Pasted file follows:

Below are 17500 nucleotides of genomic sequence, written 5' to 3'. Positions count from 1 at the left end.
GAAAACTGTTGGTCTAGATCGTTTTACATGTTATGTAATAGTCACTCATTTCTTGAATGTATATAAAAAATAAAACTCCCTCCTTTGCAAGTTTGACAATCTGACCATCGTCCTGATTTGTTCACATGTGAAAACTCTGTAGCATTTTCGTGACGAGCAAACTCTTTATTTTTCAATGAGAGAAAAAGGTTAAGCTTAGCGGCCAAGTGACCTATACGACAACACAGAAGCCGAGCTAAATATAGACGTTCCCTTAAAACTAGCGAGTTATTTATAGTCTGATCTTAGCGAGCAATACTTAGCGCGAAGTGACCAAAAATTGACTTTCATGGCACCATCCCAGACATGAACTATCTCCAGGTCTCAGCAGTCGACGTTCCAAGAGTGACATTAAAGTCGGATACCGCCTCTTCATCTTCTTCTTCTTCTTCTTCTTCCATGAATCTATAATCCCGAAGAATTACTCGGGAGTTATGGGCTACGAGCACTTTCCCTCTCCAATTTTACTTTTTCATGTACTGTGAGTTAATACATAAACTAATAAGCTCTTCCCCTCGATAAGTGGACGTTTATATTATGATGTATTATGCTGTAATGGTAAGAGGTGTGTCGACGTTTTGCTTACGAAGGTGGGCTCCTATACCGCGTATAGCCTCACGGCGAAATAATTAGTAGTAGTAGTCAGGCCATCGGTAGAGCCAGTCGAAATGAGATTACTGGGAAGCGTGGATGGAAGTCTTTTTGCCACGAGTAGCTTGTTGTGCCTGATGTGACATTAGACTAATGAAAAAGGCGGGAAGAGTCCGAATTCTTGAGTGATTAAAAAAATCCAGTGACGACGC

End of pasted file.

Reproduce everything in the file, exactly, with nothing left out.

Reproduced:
Below are 17500 nucleotides of genomic sequence, written 5' to 3'. Positions count from 1 at the left end.
GAAAACTGTTGGTCTAGATCGTTTTACATGTTATGTAATAGTCACTCATTTCTTGAATGTATATAAAAAATAAAACTCCCTCCTTTGCAAGTTTGACAATCTGACCATCGTCCTGATTTGTTCACATGTGAAAACTCTGTAGCATTTTCGTGACGAGCAAACTCTTTATTTTTCAATGAGAGAAAAAGGTTAAGCTTAGCGGCCAAGTGACCTATACGACAACACAGAAGCCGAGCTAAATATAGACGTTCCCTTAAAACTAGCGAGTTATTTATAGTCTGATCTTAGCGAGCAATACTTAGCGCGAAGTGACCAAAAATTGACTTTCATGGCACCATCCCAGACATGAACTATCTCCAGGTCTCAGCAGTCGACGTTCCAAGAGTGACATTAAAGTCGGATACCGCCTCTTCATCTTCTTCTTCTTCTTCTTCTTCCATGAATCTATAATCCCGAAGAATTACTCGGGAGTTATGGGCTACGAGCACTTTCCCTCTCCAATTTTACTTTTTCATGTACTGTGAGTTAATACATAAACTAATAAGCTCTTCCCCTCGATAAGTGGACGTTTATATTATGATGTATTATGCTGTAATGGTAAGAGGTGTGTCGACGTTTTGCTTACGAAGGTGGGCTCCTATACCGCGTATAGCCTCACGGCGAAATAATTAGTAGTAGTAGTCAGGCCATCGGTAGAGCCAGTCGAAATGAGATTACTGGGAAGCGTGGATGGAAGTCTTTTTGCCACGAGTAGCTTGTTGTGCCTGATGTGACATTAGACTAATGAAAAAGGCGGGAAGAGTCCGAATTCTTGAGTGATTAAAAAAATCCAGTGACGACGC